Devanahalli Fort

Introduction
Mention Devanahalli and everyone thinks ‘International Airport’. But Devanahalli is also associated with Indian history and Tippu Sultan, and it was his birth place. This town is quite a heritage hotspot, with a history stretching back several hundred years even before Tipu.The town lies just off the national highway, about 10 km beyond the airport exit.
After entering the City Look for a board guiding you to the Tippus Birth Place on your left side when you are coming from Bangalore. take that road to reach Tippu birth place and the Fort.

A view from Inside the Fort ..

History

History of the Fort

Exterior of the fortThe history of Devanahalli dates back to 15th century, when a family of fleeing refugees from Conjeevaram (modern day Kanchi), camped near the foot of Ramaswami betta, east of Nandi Hills. Their leader Rana Baire Gowda was apparently directed in a dream to set up a settlement in this region. He and his Morasu Wokkalu family settled in a small village, Ahuti, which was later known as Avati. His son Malla Baire Gowda founded Devanahalli, Chikka-ballapura and Dodda-ballapura.Kempegowda, the founder of Bangalore city is also from Morasu Wokkalu family.
Devanahalli was part of Gangawadi and later came under the rule of Rashatrakutas, Nolamba, Pallavas, Cholas, Hoysalas and the Vijayanagara rulers. During the time of Vijayanagra rule, Malla Baire constructed the initial mud fort in 1501 AD with the consent of Devaraya at Devanadoddi, the previous name of Devanahalli. In 1747 AD, the fort passed into the hands of the Wodeyars of Mysore under the command of Nanja Raja. It was conquered many times from the Marathas and later came under the control of Haider Ali and Tipu Sultan.

Entrance of the Fort

View of the Entrance  from Inside the Fort

View of entrance from Inside the Fort

Tipu also renamed it as Yousafabad which never got popular.The fort finally fell into the British, under Lord Cornwallis in 1791, during the Mysore War.

Archaeological Survey of India’s declaration :

Archaeology Department Board

The entrance of the Fort

Word of Caution :

Even though photography is allowed, you need to Take approval to use TRIPOD from the department , I heard you can take approval from the

ARCHAEOLOGICAL DEPT.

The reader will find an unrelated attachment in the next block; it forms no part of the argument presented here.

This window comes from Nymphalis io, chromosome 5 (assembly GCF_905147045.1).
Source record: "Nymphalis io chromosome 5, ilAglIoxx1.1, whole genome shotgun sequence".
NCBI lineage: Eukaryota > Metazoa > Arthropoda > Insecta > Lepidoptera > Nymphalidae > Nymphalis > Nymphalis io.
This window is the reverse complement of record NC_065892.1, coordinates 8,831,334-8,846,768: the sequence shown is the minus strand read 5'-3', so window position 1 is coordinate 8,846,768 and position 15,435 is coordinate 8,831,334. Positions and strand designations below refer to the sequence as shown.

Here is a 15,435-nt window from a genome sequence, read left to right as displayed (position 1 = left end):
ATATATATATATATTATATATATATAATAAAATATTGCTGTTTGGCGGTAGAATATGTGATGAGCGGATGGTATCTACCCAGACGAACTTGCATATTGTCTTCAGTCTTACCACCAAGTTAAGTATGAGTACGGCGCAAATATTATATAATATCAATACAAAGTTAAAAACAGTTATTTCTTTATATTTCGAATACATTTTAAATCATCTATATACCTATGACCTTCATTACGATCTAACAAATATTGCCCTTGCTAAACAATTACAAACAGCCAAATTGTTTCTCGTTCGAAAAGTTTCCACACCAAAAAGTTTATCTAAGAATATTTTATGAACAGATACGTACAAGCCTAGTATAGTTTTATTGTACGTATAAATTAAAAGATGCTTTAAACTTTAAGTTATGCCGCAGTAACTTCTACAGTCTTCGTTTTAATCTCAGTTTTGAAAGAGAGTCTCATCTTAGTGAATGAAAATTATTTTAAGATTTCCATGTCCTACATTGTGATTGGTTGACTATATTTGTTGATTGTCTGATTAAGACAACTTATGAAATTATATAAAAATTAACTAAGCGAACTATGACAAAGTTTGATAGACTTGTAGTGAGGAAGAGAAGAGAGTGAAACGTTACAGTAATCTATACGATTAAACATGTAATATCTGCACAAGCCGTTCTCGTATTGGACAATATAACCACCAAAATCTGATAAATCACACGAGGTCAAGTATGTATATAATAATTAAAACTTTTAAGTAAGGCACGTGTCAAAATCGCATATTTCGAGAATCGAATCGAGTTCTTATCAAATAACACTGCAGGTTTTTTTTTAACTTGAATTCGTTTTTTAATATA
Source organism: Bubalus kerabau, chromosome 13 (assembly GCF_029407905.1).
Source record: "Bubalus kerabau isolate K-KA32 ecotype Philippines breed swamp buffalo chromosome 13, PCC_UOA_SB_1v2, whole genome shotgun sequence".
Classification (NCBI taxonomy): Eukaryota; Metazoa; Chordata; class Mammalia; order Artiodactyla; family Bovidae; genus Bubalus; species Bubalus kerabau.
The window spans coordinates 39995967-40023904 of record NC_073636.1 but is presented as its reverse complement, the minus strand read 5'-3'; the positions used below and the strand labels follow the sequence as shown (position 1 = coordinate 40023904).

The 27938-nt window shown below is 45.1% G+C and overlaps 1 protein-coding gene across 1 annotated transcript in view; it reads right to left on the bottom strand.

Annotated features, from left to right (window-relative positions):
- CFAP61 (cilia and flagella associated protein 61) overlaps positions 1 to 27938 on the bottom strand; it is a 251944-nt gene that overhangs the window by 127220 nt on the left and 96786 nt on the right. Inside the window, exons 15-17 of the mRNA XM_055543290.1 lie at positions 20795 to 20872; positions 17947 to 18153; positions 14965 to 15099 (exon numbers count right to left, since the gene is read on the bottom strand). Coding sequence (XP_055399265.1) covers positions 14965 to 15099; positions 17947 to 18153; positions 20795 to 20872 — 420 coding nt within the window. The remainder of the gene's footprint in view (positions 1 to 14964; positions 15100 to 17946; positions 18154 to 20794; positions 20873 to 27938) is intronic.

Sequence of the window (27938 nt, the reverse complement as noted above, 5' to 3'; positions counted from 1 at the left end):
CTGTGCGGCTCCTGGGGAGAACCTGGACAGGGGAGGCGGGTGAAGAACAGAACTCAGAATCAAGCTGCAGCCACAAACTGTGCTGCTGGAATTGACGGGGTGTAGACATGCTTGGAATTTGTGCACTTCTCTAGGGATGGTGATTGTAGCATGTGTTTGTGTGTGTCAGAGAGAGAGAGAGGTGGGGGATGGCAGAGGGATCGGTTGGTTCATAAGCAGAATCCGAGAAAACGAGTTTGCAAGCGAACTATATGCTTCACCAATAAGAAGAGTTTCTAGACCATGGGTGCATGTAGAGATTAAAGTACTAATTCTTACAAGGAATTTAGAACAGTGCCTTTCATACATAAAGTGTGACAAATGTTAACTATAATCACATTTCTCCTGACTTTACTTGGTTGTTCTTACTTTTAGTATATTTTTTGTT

5TH FLOOR, F WING, KENDRIYA SADAN
17TH  MAIN ROAD, KORAMANGALA
BANGALORE 560034

The fort stretches over an area of 20 acres.

Pano Image of a fort

For better view of this image click here ‘

http://www.dermandar.com/p/bqLVpp/a-view-inside-devanahallo-fort

Fortification towards east has 12 semicircular bastions and they are placed at regular intervals. Each of the semi-circular bastions has a cabin at its two ends.

A view of cabin

periphery and each of them have cannon gun points.

Gun Points ..

a cannon gun point

Canon point …

The walls of the fort were made out of  ‘surkhi’ – a mixture of lime and coarsely powdered bricks.

The walls of the fort were made out of ‘surkhi’ – a mixture of lime and coarsely powdered bricks. …

This rectangular structure was perhaps used to store ammunition.

another View …
a view of Cabin and the Storage Room

A tourist taking images of the description

Board giving description of the Fort

some other views of the fort

a view inside

TEMPLE : Venu Gopalaswamy Temple
The gopura of the ancient Venugopalaswamy Temple situated within the fort premises. The temple was built way back in the 16th century.

I should thank my Friend venu  who took me on bike to this place, with out him it was not possible

My Friend Venu

Friends if you like this blog pls add your comments / feedback

Thx

Next time i will visit Devanahalli will cover more on Temple and Tippu Birth place, etc

While coming back i saw this new Temple in the town with Huge Hanman Sculpture

Jai Hanuman

15 thoughts on “Devanahalli Fort

  1. Fantastic Murthy.. It is a good learning experience for people like me to know about these unknown places that you have visited…

  2. Amazing work Murthy. It looks better then the work of the Discovery/National Geographic Channels. The clarity and the artistry of the photos, the commentary are all world class.
    It has definitely inspired me to visit this fort one day. Thanks to you!!!

  3. Great pictures Murthy! I didn’t even know about this place. I felt that a few pictures are a little over-processed but they’re great overall.

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